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Uhrzeit synchronisieren mit NTP/en


NTP (Network Time Protocol)

NTP is a protocol for synchronising the clock/time on a server with a central time server. In the Hetzner standard images the service has already been pre-configured to work with the Hetzner NTP servers.

Install the NTP daemon

In order to configure NTP on a custom installation you will first need to install the NTP daemon. NTP is already present in each linux distribution as a package and can be easily installed.

  • Debian
debian root # apt-get install ntp
  • Gentoo
emerge ntp
  • OpenSuSE
Please install via YaSt

Configuring the NTP daemon

Since January 2010 Hetzner runs three time servers using the NTP protocol. These are housed in three different locations and have the following addresses:

  • ntp1.hetzner.de
  • ntp2.hetzner.com
  • ntp3.hetzner.net

To use these time servers under Linux, the ntpd must be configured accordingly. In Debian for example, the following three lines can be inserted (or they can replace the existing lines) in the /etc/ntp.conf file:

server  ntp1.hetzner.de  iburst
server  ntp2.hetzner.com iburst
server  ntp3.hetzner.net iburst

Note that some older versions of ntpd may require the additional parameter dynamic to be appended on each line above. This parameter, obsolete (in 4.x ntpd) allows a server to be configured even if the server is not reachable during configuration time.

Optionally a few public servers can be added as well:

server 0.de.pool.ntp.org
server 1.de.pool.ntp.org
server 2.de.pool.ntp.org
server 3.de.pool.ntp.org

Here your server selects any German NTP server from a pool. This ensures that the request load is distributed across multiple servers while also increasing the reliability.

After changing the NTP settings the NTP daemon has to be restarted, to let the changes take effect.


As ntp is primarily a UDP-based protocol, it is vulnerable to being misused as part of distributed amplification / reflection denial-of-service attacks known as DRDoS.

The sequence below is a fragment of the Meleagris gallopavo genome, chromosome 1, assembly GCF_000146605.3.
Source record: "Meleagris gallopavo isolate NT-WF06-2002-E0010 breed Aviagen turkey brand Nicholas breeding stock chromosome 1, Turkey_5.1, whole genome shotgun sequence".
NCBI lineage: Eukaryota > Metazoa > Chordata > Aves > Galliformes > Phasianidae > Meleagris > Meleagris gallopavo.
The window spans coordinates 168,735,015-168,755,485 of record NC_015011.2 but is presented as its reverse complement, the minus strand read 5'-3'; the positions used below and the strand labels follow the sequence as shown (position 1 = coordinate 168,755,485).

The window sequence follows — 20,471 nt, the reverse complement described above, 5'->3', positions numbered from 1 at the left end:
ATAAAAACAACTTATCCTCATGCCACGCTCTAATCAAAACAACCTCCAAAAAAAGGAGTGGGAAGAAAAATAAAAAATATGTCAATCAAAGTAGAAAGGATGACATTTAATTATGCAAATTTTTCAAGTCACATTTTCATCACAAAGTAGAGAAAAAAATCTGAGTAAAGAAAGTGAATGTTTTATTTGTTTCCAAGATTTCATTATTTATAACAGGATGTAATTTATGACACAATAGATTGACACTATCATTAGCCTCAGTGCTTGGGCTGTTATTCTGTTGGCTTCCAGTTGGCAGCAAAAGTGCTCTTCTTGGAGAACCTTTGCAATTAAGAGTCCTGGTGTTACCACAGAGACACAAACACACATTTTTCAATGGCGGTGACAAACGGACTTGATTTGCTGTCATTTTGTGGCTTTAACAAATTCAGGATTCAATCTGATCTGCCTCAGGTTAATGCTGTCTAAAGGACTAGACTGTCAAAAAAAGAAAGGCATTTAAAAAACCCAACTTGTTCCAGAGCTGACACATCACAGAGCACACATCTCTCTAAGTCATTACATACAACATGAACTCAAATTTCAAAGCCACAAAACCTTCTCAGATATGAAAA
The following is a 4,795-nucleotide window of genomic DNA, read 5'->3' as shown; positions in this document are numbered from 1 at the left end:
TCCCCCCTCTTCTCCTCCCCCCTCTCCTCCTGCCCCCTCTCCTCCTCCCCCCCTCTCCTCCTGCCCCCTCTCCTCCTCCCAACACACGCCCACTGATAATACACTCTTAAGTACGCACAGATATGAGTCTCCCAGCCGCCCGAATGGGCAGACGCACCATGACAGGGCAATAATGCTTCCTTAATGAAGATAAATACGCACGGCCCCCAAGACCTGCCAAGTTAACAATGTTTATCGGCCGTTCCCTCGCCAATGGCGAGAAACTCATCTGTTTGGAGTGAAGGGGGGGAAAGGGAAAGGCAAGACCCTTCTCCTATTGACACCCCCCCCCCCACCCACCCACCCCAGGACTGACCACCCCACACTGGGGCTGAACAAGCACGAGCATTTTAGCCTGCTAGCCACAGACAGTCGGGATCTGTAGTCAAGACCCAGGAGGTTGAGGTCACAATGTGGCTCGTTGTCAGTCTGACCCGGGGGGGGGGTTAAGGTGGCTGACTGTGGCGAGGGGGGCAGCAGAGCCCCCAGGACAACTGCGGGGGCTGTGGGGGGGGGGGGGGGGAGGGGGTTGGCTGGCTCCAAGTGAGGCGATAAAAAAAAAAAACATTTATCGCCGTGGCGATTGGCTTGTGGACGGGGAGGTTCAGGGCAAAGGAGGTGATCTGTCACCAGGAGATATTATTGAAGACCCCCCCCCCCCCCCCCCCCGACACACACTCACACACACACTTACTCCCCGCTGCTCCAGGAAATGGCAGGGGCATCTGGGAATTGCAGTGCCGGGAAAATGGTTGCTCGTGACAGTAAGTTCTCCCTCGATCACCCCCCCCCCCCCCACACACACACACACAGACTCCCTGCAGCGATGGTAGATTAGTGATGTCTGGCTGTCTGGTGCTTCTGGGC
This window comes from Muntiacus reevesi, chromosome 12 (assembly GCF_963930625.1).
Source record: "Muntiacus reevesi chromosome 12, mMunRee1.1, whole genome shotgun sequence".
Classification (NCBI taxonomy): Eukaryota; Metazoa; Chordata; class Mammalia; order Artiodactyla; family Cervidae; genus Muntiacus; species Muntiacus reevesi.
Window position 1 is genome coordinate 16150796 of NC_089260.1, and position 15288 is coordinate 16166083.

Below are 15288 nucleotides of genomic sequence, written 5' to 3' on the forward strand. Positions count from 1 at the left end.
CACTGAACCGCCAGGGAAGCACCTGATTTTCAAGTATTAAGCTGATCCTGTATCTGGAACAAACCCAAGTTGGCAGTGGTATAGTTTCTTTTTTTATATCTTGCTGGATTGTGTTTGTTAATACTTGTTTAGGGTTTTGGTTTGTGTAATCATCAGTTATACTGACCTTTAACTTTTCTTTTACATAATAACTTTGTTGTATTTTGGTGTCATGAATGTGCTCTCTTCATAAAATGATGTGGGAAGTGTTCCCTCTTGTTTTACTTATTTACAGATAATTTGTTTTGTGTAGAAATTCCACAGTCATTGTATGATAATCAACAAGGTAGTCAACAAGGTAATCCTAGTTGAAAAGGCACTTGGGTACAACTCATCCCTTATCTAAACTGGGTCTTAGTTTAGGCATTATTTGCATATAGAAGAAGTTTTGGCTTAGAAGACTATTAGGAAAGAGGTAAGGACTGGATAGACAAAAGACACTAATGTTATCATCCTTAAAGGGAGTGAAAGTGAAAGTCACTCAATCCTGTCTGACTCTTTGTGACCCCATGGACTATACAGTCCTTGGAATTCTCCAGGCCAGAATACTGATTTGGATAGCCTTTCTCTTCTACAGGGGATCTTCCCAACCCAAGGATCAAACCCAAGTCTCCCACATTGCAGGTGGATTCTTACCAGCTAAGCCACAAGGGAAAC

If possible you should upgrade to 4.2.7p26 or later. As an alternative all status requests can be blocked using the noquery statement.

A possible configuration which uses only Hetzner NTP servers follows:

restrict    default kod nomodify notrap nopeer noquery
restrict -6 default kod nomodify notrap nopeer noquery

restrict -6 ::1

server ntp1.hetzner.de iburst
server ntp2.hetzner.de iburst
server ntp3.hetzner.de iburst

In this setup status and configuration requests are limited to localhost, while time information can be and is exchanged with any server.

Another option is to ignore all request except time information from explicitly configured servers. Configuration and status requests remain localhost only.

restrict    default ignore
restrict -6 default ignore

restrict -6 ::1

server ntp1.hetzner.de iburst
restrict nomodify notrap nopeer noquery
restrict -6 2a01:4f8:0:a0a1::2:1 nomodify notrap nopeer noquery

server ntp2.hetzner.de iburst
restrict nomodify notrap nopeer noquery
restrict -6 2a01:4f8:0:a101::2:3 nomodify notrap nopeer noquery

server ntp3.hetzner.de iburst
restrict nomodify notrap nopeer noquery
restrict -6 2a01:4f8:0:a112::2:2 nomodify notrap nopeer noquery

Manual time synchronization with NTP

It might be necessary to synchronize the time manually after you have installed the NTP daemon for the first time. You can do this with either ntpd or ntpdate (may need to be additionally installed):

ntpd -q -g

The option "-g" means that ntpd will also synchronize if the time difference is more than 1000 seconds. The option "-q" means that ntpd will only run once.

ntpdate NTP-Server
ntpdate ptbtime1.ptb.de

Save the new time in the hardware clock

Last but not least you should save the current time into the hardware clock of the server:

hwclock --systohc

Otherwise a completely wrong time can show up after a reboot.

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